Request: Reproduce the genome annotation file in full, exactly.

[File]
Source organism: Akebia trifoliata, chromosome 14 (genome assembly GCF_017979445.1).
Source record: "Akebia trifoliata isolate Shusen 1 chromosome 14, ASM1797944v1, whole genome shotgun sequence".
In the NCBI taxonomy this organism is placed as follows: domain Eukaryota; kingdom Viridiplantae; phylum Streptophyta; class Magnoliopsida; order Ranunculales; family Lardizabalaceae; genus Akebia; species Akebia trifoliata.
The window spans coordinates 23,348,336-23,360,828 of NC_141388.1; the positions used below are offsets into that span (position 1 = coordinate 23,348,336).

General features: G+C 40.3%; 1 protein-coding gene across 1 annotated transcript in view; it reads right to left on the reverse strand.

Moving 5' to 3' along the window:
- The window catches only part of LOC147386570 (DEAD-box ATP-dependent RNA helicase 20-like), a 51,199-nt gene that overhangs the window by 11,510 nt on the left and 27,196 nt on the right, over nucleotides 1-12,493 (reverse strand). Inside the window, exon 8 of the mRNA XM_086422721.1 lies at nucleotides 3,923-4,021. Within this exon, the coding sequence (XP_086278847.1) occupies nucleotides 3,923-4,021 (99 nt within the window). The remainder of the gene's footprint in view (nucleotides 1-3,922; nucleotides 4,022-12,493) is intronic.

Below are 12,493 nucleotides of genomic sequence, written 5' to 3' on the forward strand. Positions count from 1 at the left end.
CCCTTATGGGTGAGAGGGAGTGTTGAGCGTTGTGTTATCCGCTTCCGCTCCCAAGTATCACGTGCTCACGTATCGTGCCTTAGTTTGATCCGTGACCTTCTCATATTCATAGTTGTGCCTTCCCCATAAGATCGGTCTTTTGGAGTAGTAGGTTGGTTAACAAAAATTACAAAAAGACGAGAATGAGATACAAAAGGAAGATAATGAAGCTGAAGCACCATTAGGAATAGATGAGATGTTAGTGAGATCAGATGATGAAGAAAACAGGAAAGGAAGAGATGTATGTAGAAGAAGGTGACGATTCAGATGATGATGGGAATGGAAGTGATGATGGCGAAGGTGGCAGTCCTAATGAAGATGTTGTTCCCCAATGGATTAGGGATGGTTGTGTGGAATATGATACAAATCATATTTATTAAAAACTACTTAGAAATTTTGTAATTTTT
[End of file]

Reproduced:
Source organism: Akebia trifoliata, chromosome 14 (genome assembly GCF_017979445.1).
Source record: "Akebia trifoliata isolate Shusen 1 chromosome 14, ASM1797944v1, whole genome shotgun sequence".
In the NCBI taxonomy this organism is placed as follows: domain Eukaryota; kingdom Viridiplantae; phylum Streptophyta; class Magnoliopsida; order Ranunculales; family Lardizabalaceae; genus Akebia; species Akebia trifoliata.
The window spans coordinates 23,348,336-23,360,828 of NC_141388.1; the positions used below are offsets into that span (position 1 = coordinate 23,348,336).

General features: G+C 40.3%; 1 protein-coding gene across 1 annotated transcript in view; it reads right to left on the reverse strand.

Moving 5' to 3' along the window:
- The window catches only part of LOC147386570 (DEAD-box ATP-dependent RNA helicase 20-like), a 51,199-nt gene that overhangs the window by 11,510 nt on the left and 27,196 nt on the right, over nucleotides 1-12,493 (reverse strand). Inside the window, exon 8 of the mRNA XM_086422721.1 lies at nucleotides 3,923-4,021. Within this exon, the coding sequence (XP_086278847.1) occupies nucleotides 3,923-4,021 (99 nt within the window). The remainder of the gene's footprint in view (nucleotides 1-3,922; nucleotides 4,022-12,493) is intronic.

Below are 12,493 nucleotides of genomic sequence, written 5' to 3' on the forward strand. Positions count from 1 at the left end.
CCCTTATGGGTGAGAGGGAGTGTTGAGCGTTGTGTTATCCGCTTCCGCTCCCAAGTATCACGTGCTCACGTATCGTGCCTTAGTTTGATCCGTGACCTTCTCATATTCATAGTTGTGCCTTCCCCATAAGATCGGTCTTTTGGAGTAGTAGGTTGGTTAACAAAAATTACAAAAAGACGAGAATGAGATACAAAAGGAAGATAATGAAGCTGAAGCACCATTAGGAATAGATGAGATGTTAGTGAGATCAGATGATGAAGAAAACAGGAAAGGAAGAGATGTATGTAGAAGAAGGTGACGATTCAGATGATGATGGGAATGGAAGTGATGATGGCGAAGGTGGCAGTCCTAATGAAGATGTTGTTCCCCAATGGATTAGGGATGGTTGTGTGGAATATGATACAAATCATATTTATTAAAAACTACTTAGAAATTTTGTAATTTTT